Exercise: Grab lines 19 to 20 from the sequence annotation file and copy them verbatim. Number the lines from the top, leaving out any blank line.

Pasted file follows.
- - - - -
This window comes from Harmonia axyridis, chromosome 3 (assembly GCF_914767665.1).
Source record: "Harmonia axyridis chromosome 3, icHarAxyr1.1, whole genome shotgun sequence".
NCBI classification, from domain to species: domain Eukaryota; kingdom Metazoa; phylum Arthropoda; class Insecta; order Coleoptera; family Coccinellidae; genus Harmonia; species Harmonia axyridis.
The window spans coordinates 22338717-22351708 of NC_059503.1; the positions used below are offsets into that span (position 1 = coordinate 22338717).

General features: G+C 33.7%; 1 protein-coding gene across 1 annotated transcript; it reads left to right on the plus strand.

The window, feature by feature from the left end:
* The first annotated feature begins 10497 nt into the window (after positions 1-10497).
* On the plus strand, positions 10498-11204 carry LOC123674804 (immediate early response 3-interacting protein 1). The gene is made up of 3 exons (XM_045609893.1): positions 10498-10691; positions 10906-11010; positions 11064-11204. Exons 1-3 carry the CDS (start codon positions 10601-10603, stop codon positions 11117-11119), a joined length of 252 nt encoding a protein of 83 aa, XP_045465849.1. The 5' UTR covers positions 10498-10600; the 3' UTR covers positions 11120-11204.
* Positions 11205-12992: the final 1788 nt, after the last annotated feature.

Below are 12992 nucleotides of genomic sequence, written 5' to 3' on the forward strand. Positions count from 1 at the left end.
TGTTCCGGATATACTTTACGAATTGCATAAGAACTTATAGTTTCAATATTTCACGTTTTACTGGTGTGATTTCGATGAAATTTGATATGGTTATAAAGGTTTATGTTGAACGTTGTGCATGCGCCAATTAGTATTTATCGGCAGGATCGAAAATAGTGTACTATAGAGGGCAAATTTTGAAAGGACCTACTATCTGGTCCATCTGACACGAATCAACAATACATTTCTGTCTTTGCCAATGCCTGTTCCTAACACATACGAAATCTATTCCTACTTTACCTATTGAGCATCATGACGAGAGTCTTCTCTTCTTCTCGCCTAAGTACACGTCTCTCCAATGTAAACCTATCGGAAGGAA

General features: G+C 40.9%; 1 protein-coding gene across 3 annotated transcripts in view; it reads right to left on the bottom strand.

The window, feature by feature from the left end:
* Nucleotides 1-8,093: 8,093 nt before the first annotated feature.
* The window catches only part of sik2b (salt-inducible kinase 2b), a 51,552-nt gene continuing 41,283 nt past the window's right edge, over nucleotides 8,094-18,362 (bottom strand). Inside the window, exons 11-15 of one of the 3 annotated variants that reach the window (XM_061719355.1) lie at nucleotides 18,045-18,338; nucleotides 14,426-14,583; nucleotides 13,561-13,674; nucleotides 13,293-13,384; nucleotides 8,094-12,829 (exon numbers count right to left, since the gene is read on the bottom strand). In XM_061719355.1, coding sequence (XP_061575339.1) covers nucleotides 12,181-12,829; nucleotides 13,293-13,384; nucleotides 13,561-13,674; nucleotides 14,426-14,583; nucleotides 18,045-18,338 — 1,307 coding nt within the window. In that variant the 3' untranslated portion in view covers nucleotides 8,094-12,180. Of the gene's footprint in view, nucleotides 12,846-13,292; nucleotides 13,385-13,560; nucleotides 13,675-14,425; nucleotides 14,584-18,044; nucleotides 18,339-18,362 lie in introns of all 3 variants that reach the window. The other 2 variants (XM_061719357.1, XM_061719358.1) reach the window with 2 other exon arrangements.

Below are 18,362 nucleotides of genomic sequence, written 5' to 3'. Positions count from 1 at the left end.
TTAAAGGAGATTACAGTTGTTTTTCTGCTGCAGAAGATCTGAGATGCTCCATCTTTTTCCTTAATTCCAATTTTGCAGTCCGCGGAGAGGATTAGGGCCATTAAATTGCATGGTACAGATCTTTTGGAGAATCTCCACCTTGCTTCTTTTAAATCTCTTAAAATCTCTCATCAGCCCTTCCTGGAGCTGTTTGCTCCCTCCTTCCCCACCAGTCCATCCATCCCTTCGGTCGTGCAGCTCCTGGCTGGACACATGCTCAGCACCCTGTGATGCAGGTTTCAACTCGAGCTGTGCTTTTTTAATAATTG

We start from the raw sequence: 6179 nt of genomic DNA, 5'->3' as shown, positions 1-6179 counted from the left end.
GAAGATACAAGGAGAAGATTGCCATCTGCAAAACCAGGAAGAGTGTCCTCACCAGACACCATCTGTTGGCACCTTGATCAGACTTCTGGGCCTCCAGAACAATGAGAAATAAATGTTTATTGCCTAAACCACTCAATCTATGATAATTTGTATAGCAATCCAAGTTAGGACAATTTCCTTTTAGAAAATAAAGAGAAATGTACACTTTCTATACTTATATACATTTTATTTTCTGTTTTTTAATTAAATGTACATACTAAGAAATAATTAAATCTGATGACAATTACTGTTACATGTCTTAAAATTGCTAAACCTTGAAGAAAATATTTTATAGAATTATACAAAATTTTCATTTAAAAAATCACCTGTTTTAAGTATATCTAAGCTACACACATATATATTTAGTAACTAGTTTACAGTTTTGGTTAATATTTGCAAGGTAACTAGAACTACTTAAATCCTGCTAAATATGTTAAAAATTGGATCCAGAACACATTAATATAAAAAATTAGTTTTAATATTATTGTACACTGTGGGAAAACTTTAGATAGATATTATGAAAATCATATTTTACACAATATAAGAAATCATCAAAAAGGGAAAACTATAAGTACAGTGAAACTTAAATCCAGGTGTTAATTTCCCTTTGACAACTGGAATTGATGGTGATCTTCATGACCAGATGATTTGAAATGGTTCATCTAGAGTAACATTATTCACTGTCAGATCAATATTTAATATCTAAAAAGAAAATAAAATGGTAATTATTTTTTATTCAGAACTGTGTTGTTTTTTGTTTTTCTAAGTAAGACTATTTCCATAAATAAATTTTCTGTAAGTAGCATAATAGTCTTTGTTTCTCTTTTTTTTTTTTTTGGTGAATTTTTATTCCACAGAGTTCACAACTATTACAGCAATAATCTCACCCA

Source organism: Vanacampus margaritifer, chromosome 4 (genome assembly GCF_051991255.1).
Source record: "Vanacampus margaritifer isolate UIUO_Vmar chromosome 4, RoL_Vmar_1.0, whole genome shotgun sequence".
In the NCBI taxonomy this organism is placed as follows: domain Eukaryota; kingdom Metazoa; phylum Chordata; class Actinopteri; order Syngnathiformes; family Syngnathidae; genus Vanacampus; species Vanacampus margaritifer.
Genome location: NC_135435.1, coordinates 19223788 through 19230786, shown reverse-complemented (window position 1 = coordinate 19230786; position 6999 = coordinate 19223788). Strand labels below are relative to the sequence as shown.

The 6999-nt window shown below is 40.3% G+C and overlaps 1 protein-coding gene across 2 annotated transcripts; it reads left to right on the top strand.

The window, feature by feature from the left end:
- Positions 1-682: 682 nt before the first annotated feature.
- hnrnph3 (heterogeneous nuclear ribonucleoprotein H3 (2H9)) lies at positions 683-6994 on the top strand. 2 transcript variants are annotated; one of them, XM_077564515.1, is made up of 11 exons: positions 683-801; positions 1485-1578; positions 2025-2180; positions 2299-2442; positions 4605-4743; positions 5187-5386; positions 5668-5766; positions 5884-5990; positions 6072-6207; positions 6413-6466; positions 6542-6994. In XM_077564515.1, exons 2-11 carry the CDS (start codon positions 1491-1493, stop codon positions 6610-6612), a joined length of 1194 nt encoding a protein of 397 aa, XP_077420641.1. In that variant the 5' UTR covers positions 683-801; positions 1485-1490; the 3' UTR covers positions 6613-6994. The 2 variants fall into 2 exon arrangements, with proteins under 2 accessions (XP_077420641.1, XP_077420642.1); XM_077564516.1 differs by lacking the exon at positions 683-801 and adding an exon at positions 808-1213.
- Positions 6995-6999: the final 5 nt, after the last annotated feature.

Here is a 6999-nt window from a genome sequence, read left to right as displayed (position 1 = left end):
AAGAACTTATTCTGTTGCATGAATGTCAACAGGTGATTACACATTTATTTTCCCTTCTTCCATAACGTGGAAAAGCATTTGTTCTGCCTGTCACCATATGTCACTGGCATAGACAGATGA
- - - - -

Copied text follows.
GAAGATACAAGGAGAAGATTGCCATCTGCAAAACCAGGAAGAGTGTCCTCACCAGACACCATCTGTTGGCACCTTGATCAGACTTCTGGGCCTCCAGAACAATGAGAAATAAATGTTTATTGCCTAAACCACTCAATCTATGATAATTTGTATAGCAATCCAAGTTAGGACAATTTCCTTTTAGAAAATAAAGAGAAATGTACACTTTCTATACTTATATACATTTTATTTTCTGTTTTTTAATTAAATGTACATACTAAGAAATAATTAAATCTGATGACAATTACTGTTACATGTCTTAAAATTGCTAAACCTTGAAGAAAATATTTTATAGAATTATACAAAATTTTCATTTAAAAAATCACCTGTTTTAAGTATATCTAAGCTACACACATATATATTTAGTAACTAGTTTACAGTTTTGGTTAATATTTGCAAGGTAACTAGAACTACTTAAATCCTGCTAAATATGTTAAAAATTGGATCCAGAACACATTAATATAAAAAATTAGTTTTAATATTATTGTACACTGTGGGAAAACTTTAGATAGATATTATGAAAATCATATTTTACACAATATAAGAAATCATCAAAAAGGGAAAACTATAAGTACAGTGAAACTTAAATCCAGGTGTTAATTTCCCTTTGACAACTGGAATTGATGGTGATCTTCATGACCAGATGATTTGAAATGGTTCATCTAGAGTAACATTATTCACTGTCAGATCAATATTTAATATCTAAAAAGAAAATAAAATGGTAATTATTTTTTATTCAGAACTGTGTTGTTTTTTGTTTTTCTAAGTAAGACTATTTCCATAAATAAATTTTCTGTAAGTAGCATAATAGTCTTTGTTTCTCTTTTTTTTTTTTTTGGTGAATTTTTATTCCACAGAGTTCACAACTATTACAGCAATAATCTCACCCA

Source organism: Vanacampus margaritifer, chromosome 4 (genome assembly GCF_051991255.1).